It’s the year 1250 — and you’re a French peasant who survived the most recent plague. Your landlord (literally the guy that lords your land) sees you dillydallying outdoors, daydreaming in the sunshine, not really doing your job farming his field.
What do you think happens next?
Well, if you’re like most people in our generation today, you imagine that a lazy peasant, like a lazy desk job worker, is chided by the person of superior rank. It’s easy to picture: his lordship hastens forward and commands in his most lordly, upper class voice: “You’re squandering precious daylight hours to be productive! Do you think this grain will grow itself?!”
Well, according to Oliver Burkeman, you’d be wrong — it’s more likely that the medieval landlord wouldn’t have done anything. In his new book, Four Thousand Weeks: Time Management For Mortals, he explains that it’s far more likely your landlord would have quietly greeted you and moved on with his very important day. It wouldn’t even have occurred to him that you were wasting time, let alone affecting his crops’ productivity.
Why? Not because of any benevolence on your landlord’s part. And time didn’t move slower back then, nor was it necessarily that people were “more resigned to their fate,” writes Burkeman. Rather, it would be because “they didn’t experience time as an abstract entity — as a thing — at all.”
Burkeman’s book about managing our time completely changed my perspective on the one limited resource that is equally distributed among the entirety of humanity. Here are just a few of his insights that will transform the way you look at a clock.
We’re trying to master time — and only making it shrink.
For 99 percent of humanity’s history, time just was. It wasn’t a resource to be used — time was life itself, and it had its own rhythm that wasn’t measured in minutes.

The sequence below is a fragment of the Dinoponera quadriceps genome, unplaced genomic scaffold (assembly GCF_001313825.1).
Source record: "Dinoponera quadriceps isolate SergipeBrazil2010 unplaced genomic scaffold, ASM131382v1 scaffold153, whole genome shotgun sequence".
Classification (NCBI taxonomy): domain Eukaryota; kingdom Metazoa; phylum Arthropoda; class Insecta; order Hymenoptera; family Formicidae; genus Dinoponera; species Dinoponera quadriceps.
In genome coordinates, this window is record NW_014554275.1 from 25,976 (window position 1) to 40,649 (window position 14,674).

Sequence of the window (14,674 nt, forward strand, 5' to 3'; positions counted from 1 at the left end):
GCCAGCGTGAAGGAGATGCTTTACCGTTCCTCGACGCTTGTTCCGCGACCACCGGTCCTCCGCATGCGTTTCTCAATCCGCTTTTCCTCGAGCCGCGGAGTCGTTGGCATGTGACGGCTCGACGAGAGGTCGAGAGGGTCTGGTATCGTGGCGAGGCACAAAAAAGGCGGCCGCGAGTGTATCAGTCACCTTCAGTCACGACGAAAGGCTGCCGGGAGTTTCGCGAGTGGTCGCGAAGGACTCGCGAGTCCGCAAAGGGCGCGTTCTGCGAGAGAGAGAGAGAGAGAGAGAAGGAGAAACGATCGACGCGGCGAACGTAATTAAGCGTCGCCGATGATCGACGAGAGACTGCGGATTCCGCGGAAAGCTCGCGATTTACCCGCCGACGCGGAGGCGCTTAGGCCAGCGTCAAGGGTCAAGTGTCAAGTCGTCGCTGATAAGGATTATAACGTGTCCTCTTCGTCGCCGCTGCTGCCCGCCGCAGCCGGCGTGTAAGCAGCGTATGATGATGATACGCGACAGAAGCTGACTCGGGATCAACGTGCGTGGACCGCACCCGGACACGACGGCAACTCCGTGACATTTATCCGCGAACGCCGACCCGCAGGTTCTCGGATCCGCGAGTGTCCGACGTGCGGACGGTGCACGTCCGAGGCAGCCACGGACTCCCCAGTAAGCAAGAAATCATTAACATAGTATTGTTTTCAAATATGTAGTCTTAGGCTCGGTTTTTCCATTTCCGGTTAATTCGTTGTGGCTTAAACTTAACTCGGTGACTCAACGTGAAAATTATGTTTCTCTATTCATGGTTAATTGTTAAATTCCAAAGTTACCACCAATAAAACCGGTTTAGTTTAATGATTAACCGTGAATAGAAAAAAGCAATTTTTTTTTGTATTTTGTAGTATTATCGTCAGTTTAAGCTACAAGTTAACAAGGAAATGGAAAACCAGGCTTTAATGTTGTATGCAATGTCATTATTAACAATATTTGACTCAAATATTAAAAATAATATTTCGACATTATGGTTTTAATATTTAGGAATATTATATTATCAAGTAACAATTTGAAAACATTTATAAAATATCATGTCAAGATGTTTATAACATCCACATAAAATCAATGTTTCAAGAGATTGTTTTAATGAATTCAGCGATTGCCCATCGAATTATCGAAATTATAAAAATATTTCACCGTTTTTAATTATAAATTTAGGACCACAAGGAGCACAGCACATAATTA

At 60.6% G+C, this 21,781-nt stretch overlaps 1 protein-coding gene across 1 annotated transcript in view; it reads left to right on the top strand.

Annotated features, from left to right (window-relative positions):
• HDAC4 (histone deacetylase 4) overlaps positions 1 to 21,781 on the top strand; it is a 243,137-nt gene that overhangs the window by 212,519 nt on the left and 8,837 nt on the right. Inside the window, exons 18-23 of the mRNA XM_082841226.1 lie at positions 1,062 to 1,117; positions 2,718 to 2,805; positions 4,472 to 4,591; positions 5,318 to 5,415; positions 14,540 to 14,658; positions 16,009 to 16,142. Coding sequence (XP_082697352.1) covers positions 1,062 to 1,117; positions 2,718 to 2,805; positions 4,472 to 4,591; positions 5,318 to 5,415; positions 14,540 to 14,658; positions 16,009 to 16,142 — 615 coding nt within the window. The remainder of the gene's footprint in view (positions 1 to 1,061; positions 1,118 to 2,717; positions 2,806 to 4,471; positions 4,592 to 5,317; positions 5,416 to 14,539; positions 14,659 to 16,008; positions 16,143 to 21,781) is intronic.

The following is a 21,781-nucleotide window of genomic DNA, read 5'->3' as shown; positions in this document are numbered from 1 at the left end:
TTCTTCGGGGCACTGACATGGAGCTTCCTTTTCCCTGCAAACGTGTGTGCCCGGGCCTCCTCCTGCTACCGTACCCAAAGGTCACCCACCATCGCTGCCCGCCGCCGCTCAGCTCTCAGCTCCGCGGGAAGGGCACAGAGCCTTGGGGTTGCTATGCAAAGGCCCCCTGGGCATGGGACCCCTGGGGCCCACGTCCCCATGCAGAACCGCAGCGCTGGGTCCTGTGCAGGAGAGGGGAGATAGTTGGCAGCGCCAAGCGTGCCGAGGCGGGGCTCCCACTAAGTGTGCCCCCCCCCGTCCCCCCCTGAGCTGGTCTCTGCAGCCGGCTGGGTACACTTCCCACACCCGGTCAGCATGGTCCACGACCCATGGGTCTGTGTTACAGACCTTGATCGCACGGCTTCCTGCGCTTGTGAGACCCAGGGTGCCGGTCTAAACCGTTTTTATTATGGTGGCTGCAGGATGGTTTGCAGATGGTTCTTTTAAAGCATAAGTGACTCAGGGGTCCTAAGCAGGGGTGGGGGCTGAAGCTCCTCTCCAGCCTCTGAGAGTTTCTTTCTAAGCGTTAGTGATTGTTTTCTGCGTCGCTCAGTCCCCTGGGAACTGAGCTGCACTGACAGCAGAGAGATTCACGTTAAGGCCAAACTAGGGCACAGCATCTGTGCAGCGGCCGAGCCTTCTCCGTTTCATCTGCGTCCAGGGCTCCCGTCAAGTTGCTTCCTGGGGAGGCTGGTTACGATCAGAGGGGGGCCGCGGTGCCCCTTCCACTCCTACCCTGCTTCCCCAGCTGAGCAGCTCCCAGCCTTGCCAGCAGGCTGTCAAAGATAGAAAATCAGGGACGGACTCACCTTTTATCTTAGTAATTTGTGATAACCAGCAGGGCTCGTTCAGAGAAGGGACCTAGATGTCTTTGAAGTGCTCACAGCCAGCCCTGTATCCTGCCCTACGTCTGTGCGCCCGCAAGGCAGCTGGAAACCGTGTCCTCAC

Indeed, the peasants worked on the land, but their work moved with the seasons. “There was not anxious pressure to ‘get everything done,’” explains Burkeman, “because a farmer’s work is infinite: there will always be another milking and another harvest, forever, so there’s no sense in racing toward some hypothetical moment of completion.”
In other words, there wasn’t a hurry to maximize production by maximizing time. You simply milked your cow every day, and gathered those free-range organic eggs, and when it was time to till the soil, it was time to till the soil. Efficiency, productivity, schedules, and time-management were utterly foreign until the Industrial Revolution. Before then, you weren’t trying to check a box, or get ahead of it. You worked in step with the task at hand.
This way of life was called “task orientation.” Rather than measuring our life “against an abstract timeline” as we do now, the rhythms of life came from the tasks themselves. And, as a consequence, the world was seen as much more expansive. To use a more modern phrase, people were living life in “the flow,” or in “deep time.”
The irony for us in the modern age is that in attempting to master time and complete our tasks, it is “all but impossible to experience ‘deep time,’ that sense of timeless time which depends on forgetting the abstract yardstick and plunging back into the vividness of reality instead,” explains Burkeman.
So what does this have to do with 4,000 weeks? Well, let me explain.
The average life is 4,000 weeks long.
Four thousand weeks — or 80 years — is the average human lifespan. We all have a limited amount of days on this planet, and it’s helpful to actually put a number to how many weeks that is likely to be.
If you’re reading this at age 20, you’ve already spent 1,000 of these precious weeks simply growing up. Even though you’re still getting started, you’ve already burned through 25 percent of your supply.
If you’re anything like me, thinking about my life this way makes me feel like time is racing by on a conveyer belt that moves to the beat of a pulsing heart. All I hear is tick, tock, tick, tock; all I’m feeling is a deep dread and panic — it leaves me exhausted, disheartened, shamed, and well, defeated.
But before the dawn of the Industrial Revolution, it would have been a strange thing to count the weeks in a lifespan. “You wouldn’t have felt any pressure to find ways to ‘save’ [time],” writes Burkeman. “Nor would you have felt guilty for wasting it: if you took an afternoon break from threshing grain to watch a cockfight on the village green, it wouldn’t have felt like you were shirking during ‘work time.’”